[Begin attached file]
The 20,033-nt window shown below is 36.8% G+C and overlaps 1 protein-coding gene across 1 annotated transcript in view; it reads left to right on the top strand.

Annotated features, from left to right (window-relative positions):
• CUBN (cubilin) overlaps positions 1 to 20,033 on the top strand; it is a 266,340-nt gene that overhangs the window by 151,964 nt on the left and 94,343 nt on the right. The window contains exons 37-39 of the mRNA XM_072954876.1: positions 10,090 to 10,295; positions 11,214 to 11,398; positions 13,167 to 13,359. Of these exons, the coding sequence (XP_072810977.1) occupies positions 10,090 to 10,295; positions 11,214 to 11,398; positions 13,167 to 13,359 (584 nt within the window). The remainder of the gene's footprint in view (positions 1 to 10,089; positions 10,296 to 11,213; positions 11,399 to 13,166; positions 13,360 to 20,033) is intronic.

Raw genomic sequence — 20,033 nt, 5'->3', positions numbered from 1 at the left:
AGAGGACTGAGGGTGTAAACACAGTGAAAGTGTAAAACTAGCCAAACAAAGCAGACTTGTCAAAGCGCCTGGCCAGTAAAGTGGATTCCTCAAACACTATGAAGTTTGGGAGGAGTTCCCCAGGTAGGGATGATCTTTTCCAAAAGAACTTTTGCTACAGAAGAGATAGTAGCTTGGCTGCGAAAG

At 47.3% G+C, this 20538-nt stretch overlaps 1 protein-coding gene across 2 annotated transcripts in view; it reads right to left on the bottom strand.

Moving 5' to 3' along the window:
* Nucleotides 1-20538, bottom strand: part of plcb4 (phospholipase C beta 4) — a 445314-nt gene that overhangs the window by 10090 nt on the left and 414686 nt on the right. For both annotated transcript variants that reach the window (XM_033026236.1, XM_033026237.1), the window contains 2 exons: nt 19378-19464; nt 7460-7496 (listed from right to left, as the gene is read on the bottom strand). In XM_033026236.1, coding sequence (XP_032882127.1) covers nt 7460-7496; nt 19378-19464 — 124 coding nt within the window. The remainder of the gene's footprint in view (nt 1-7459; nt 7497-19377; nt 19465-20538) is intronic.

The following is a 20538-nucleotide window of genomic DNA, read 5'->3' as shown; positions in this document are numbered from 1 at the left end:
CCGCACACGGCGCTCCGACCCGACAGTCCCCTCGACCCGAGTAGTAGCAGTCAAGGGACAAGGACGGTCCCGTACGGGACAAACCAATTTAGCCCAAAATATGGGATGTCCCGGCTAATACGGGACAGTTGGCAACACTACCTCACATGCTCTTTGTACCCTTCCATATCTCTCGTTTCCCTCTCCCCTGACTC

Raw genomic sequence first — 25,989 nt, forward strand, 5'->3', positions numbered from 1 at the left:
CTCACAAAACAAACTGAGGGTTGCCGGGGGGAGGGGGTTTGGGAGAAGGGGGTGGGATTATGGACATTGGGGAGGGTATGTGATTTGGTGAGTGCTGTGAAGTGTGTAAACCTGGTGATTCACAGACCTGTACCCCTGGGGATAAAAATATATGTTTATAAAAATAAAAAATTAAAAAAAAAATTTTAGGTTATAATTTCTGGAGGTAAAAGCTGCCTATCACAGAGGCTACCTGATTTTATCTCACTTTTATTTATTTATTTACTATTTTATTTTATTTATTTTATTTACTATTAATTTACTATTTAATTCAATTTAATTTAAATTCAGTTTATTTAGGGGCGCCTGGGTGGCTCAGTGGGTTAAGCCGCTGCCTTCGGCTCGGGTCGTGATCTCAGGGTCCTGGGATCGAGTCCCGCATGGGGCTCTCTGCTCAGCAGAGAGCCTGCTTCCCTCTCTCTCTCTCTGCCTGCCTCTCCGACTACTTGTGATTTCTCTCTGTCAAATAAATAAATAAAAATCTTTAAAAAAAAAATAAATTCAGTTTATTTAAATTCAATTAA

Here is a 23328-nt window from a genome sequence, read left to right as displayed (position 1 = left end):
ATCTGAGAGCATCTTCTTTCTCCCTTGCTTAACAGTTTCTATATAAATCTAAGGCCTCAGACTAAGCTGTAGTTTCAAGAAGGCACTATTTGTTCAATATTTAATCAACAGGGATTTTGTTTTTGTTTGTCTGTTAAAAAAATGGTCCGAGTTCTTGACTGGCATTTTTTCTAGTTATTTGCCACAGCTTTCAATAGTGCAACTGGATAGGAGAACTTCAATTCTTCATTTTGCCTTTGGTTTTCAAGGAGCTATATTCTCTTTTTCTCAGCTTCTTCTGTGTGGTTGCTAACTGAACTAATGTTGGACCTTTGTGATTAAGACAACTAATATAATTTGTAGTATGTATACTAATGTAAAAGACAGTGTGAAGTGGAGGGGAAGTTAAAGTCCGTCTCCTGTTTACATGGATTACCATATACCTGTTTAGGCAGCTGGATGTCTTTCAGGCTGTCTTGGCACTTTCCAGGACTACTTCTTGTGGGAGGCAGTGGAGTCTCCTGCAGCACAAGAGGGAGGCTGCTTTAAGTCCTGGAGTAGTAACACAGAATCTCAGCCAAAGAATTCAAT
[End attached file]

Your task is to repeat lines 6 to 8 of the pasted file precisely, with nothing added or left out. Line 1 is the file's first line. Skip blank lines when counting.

At 47.3% G+C, this 20538-nt stretch overlaps 1 protein-coding gene across 2 annotated transcripts in view; it reads right to left on the bottom strand.

Moving 5' to 3' along the window:
* Nucleotides 1-20538, bottom strand: part of plcb4 (phospholipase C beta 4) — a 445314-nt gene that overhangs the window by 10090 nt on the left and 414686 nt on the right. For both annotated transcript variants that reach the window (XM_033026236.1, XM_033026237.1), the window contains 2 exons: nt 19378-19464; nt 7460-7496 (listed from right to left, as the gene is read on the bottom strand). In XM_033026236.1, coding sequence (XP_032882127.1) covers nt 7460-7496; nt 19378-19464 — 124 coding nt within the window. The remainder of the gene's footprint in view (nt 1-7459; nt 7497-19377; nt 19465-20538) is intronic.